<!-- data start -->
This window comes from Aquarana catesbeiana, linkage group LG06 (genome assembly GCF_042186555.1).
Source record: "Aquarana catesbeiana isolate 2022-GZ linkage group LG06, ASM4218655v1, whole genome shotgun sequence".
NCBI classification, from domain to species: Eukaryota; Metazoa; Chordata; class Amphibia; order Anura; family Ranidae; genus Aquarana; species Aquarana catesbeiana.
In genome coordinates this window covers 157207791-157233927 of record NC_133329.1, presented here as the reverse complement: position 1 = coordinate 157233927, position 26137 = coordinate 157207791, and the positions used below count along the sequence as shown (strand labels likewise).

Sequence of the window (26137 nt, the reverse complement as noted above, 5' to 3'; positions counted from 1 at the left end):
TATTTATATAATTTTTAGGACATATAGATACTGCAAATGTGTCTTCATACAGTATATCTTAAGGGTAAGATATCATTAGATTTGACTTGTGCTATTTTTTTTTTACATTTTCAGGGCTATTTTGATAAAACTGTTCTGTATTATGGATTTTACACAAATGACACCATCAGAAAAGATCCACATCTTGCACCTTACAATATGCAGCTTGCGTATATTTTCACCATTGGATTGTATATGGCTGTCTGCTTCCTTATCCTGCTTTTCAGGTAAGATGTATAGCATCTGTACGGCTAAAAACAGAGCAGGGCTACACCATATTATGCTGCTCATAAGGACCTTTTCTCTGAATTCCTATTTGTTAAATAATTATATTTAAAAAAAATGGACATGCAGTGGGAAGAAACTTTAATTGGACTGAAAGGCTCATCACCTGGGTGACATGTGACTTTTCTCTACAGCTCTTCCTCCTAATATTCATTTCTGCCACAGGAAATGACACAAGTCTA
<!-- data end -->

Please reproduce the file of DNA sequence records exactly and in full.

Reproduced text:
This window comes from Aquarana catesbeiana, linkage group LG06 (genome assembly GCF_042186555.1).
Source record: "Aquarana catesbeiana isolate 2022-GZ linkage group LG06, ASM4218655v1, whole genome shotgun sequence".
NCBI classification, from domain to species: Eukaryota; Metazoa; Chordata; class Amphibia; order Anura; family Ranidae; genus Aquarana; species Aquarana catesbeiana.
In genome coordinates this window covers 157207791-157233927 of record NC_133329.1, presented here as the reverse complement: position 1 = coordinate 157233927, position 26137 = coordinate 157207791, and the positions used below count along the sequence as shown (strand labels likewise).

Sequence of the window (26137 nt, the reverse complement as noted above, 5' to 3'; positions counted from 1 at the left end):
TATTTATATAATTTTTAGGACATATAGATACTGCAAATGTGTCTTCATACAGTATATCTTAAGGGTAAGATATCATTAGATTTGACTTGTGCTATTTTTTTTTTACATTTTCAGGGCTATTTTGATAAAACTGTTCTGTATTATGGATTTTACACAAATGACACCATCAGAAAAGATCCACATCTTGCACCTTACAATATGCAGCTTGCGTATATTTTCACCATTGGATTGTATATGGCTGTCTGCTTCCTTATCCTGCTTTTCAGGTAAGATGTATAGCATCTGTACGGCTAAAAACAGAGCAGGGCTACACCATATTATGCTGCTCATAAGGACCTTTTCTCTGAATTCCTATTTGTTAAATAATTATATTTAAAAAAAATGGACATGCAGTGGGAAGAAACTTTAATTGGACTGAAAGGCTCATCACCTGGGTGACATGTGACTTTTCTCTACAGCTCTTCCTCCTAATATTCATTTCTGCCACAGGAAATGACACAAGTCTA